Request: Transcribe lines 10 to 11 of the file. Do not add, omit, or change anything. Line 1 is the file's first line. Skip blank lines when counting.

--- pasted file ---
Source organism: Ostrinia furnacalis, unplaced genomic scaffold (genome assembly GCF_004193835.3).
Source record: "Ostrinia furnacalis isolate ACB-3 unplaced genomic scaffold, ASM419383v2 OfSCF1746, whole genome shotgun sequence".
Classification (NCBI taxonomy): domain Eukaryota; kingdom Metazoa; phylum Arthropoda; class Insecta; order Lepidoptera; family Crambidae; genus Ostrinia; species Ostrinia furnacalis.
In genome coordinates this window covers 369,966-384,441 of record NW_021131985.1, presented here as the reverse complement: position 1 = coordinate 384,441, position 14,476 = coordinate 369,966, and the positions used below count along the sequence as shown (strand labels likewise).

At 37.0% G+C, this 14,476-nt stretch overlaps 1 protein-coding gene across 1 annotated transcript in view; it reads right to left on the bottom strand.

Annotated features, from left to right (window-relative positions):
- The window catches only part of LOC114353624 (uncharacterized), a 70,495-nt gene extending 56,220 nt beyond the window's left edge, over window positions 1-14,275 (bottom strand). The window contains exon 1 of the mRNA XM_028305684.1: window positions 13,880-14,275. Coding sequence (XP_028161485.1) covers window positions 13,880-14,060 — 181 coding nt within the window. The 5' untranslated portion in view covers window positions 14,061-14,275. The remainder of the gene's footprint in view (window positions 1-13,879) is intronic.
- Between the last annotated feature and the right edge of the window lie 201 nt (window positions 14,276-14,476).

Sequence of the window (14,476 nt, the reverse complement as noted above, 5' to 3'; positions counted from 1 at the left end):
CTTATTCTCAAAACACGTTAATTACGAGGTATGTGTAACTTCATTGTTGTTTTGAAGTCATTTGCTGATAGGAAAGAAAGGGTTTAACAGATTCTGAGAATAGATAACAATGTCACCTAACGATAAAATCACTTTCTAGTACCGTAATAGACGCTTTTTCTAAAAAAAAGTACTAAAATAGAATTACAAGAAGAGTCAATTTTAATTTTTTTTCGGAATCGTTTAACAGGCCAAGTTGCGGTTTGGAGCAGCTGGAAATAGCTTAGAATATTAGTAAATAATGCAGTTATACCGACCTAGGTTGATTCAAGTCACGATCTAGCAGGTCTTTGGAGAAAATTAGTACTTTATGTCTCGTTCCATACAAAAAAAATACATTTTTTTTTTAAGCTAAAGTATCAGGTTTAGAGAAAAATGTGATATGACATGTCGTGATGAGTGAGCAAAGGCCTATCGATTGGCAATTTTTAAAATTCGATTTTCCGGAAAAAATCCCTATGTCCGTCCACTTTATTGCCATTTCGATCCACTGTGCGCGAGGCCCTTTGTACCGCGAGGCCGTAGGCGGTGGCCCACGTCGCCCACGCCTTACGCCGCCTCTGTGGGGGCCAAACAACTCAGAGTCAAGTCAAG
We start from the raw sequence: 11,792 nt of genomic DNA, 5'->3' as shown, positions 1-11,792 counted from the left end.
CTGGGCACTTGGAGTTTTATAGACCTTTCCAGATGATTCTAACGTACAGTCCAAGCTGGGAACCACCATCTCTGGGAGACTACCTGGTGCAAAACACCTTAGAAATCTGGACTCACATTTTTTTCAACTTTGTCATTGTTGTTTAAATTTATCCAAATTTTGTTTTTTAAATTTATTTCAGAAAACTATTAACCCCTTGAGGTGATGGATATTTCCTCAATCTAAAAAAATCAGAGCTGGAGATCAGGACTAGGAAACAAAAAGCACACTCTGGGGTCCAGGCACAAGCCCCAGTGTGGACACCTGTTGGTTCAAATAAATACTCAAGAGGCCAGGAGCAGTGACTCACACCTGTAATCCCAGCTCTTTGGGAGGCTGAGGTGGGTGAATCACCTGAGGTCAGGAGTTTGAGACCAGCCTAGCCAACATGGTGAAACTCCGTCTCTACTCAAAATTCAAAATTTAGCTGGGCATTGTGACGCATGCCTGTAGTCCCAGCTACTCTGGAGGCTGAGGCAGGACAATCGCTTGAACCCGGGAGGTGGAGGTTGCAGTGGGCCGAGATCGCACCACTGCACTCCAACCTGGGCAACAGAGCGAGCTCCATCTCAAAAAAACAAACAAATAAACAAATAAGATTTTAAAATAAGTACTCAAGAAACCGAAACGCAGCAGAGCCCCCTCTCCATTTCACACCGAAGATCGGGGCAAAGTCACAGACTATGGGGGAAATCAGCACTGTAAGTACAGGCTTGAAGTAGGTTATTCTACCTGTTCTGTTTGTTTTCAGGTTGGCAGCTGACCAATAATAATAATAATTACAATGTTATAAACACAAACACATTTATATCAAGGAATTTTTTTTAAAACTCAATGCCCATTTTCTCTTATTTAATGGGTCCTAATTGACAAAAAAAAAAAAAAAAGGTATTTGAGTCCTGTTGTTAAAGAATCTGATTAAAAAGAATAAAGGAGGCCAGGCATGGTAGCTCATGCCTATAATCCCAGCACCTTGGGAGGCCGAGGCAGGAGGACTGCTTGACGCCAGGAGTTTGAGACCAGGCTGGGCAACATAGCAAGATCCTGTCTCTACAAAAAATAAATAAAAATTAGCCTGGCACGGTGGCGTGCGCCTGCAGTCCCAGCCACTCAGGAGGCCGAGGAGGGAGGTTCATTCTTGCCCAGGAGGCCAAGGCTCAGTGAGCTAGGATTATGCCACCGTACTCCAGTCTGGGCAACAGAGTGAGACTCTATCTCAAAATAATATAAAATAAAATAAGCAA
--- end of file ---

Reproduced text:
CTTATTCTCAAAACACGTTAATTACGAGGTATGTGTAACTTCATTGTTGTTTTGAAGTCATTTGCTGATAGGAAAGAAAGGGTTTAACAGATTCTGAGAATAGATAACAATGTCACCTAACGATAAAATCACTTTCTAGTACCGTAATAGACGCTTTTTCTAAAAAAAAGTACTAAAATAGAATTACAAGAAGAGTCAATTTTAATTTTTTTTCGGAATCGTTTAACAGGCCAAGTTGCGGTTTGGAGCAGCTGGAAATAGCTTAGAATATTAGTAAATAATGCAGTTATACCGACCTAGGTTGATTCAAGTCACGATCTAGCAGGTCTTTGGAGAAAATTAGTACTTTATGTCTCGTTCCATACAAAAAAAATACATTTTTTTTTTAAGCTAAAGTATCAGGTTTAGAGAAAAATGTGATATGACATGTCGTGATGAGTGAGCAAAGGCCTATCGATTGGCAATTTTTAAAATTCGATTTTCCGGAAAAAATCCCTATGTCCGTCCACTTTATTGCCATTTCGATCCACTGTGCGCGAGGCCCTTTGTACCGCGAGGCCGTAGGCGGTGGCCCACGTCGCCCACGCCTTACGCCGCCTCTGTGGGGGCCAAACAACTCAGAGTCAAGTCAAG
We start from the raw sequence: 11,792 nt of genomic DNA, 5'->3' as shown, positions 1-11,792 counted from the left end.